NEW YORK (Reuters) – Young immigrants denied credit by Wells Fargo Bank because they are not permanent U.S. residents can sue the bank under a post-Civil War law barring discrimination on the basis of immigration status, a federal judge ruled.
In a decision on Thursday, U.S. District Judge Maxine Chesney in San Francisco rejected Wells Fargo’s argument that lenders are permitted under a more recent federal anti-discrimination law to consider immigration status before granting loans.
Filed in January, the proposed class action accused Wells Fargo of denying student loans and credit cards to immigrants granted work permits under the 2012 Deferred Action for Childhood Arrivals (DACA) program enacted by former Democratic President Barack Obama.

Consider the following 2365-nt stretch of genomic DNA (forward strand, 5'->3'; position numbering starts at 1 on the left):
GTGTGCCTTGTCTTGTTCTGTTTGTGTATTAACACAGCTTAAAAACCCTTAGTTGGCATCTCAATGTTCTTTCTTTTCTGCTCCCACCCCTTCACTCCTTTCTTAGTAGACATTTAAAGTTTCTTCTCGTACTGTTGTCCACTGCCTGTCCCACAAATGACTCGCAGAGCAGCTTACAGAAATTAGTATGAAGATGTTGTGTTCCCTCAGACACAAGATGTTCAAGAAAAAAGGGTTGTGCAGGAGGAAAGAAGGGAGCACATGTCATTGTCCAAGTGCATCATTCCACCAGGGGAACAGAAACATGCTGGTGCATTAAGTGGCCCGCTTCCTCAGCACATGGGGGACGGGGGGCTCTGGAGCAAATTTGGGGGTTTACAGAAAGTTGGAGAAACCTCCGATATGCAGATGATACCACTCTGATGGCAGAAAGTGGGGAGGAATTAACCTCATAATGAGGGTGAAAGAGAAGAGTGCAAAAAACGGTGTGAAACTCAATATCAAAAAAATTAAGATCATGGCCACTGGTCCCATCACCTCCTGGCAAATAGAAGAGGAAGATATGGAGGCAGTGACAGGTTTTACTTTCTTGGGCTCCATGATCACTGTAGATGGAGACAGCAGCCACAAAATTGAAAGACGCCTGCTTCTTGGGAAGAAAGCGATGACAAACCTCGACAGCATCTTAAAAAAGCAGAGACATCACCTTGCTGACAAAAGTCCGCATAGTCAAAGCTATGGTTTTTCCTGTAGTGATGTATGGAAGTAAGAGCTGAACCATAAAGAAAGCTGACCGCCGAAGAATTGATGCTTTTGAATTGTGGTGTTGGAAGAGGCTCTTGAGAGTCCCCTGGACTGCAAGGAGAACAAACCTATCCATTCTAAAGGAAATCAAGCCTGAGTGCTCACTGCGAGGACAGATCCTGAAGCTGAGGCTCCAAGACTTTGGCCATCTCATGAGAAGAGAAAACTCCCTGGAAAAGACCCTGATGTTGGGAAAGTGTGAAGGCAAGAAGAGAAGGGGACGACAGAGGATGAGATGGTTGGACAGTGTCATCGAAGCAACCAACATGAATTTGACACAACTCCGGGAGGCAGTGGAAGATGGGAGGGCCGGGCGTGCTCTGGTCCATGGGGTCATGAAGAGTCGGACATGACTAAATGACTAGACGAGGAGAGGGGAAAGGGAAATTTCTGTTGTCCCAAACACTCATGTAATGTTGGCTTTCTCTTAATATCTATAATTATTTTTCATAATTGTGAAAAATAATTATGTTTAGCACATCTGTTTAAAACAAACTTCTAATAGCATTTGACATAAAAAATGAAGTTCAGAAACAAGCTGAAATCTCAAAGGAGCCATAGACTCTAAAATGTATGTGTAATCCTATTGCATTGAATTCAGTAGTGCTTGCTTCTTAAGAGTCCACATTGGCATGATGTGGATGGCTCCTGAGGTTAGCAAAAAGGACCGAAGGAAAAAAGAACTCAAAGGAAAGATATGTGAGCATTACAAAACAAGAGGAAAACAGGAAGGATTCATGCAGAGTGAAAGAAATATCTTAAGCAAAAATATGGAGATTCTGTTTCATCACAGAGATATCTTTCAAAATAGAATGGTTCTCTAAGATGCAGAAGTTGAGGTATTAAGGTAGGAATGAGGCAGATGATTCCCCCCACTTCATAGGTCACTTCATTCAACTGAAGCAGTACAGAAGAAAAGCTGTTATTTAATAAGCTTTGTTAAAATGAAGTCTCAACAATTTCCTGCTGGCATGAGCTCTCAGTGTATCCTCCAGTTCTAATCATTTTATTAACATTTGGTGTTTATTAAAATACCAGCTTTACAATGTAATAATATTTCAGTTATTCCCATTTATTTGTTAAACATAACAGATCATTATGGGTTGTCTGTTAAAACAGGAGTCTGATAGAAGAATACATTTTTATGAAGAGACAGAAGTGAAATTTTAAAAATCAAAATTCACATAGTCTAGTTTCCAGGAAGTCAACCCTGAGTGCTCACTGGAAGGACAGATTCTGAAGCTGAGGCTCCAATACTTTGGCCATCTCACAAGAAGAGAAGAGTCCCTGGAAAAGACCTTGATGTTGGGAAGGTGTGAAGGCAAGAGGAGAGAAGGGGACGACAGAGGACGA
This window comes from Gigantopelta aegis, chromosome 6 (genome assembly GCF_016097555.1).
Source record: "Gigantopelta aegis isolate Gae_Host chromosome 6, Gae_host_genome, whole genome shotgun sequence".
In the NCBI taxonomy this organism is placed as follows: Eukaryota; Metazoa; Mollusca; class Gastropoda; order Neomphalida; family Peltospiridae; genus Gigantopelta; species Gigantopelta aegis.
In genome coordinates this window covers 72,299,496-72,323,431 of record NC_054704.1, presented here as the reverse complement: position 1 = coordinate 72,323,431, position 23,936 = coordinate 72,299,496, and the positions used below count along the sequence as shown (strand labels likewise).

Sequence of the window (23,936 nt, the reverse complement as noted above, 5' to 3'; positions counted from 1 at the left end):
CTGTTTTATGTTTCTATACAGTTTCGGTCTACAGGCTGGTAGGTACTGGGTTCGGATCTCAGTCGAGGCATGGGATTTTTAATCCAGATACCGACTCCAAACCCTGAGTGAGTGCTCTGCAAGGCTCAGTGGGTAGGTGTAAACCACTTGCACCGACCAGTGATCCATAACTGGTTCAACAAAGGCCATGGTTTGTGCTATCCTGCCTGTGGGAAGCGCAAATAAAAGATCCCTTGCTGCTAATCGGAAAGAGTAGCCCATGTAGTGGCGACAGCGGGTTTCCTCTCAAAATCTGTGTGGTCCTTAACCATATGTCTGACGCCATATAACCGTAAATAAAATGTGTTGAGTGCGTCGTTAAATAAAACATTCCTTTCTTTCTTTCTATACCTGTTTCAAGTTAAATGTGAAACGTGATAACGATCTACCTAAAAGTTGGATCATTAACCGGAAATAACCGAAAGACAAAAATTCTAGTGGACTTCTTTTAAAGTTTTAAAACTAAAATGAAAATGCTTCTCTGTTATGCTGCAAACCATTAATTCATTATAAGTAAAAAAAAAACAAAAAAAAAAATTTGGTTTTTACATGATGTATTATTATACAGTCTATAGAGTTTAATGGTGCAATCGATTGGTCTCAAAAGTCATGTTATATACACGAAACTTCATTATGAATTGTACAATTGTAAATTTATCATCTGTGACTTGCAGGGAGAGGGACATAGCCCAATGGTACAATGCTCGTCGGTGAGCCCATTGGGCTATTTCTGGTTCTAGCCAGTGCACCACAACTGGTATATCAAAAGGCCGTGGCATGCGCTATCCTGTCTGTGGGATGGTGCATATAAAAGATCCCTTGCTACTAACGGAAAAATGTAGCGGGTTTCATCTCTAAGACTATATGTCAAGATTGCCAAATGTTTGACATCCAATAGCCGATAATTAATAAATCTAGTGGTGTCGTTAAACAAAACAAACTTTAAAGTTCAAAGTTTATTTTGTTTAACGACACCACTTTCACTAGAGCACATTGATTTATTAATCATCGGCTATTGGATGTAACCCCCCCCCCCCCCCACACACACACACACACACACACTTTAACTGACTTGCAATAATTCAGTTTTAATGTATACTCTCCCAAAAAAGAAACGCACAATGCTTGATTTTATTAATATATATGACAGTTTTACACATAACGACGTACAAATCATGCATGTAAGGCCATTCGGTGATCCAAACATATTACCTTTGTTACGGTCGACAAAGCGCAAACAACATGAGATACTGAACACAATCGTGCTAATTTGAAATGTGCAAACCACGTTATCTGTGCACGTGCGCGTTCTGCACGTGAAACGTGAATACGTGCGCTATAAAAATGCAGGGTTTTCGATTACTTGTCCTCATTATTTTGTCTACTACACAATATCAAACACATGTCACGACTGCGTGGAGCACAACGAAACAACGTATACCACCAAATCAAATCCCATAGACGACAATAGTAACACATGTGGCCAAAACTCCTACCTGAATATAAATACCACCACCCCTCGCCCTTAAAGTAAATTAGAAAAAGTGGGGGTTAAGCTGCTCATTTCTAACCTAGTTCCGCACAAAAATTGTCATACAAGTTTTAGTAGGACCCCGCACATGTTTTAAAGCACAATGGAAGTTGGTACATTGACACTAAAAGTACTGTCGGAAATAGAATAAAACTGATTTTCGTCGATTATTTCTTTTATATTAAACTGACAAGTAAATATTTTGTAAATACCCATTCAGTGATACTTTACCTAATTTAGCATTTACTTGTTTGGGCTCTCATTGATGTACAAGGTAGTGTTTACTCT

The federal initiative allows immigrants who were brought to the United State without documents as children to temporarily avoid deportation and work in the United States. Republican President Donald Trump, who criticized the program during his campaign, has not taken any action to end it since taking office.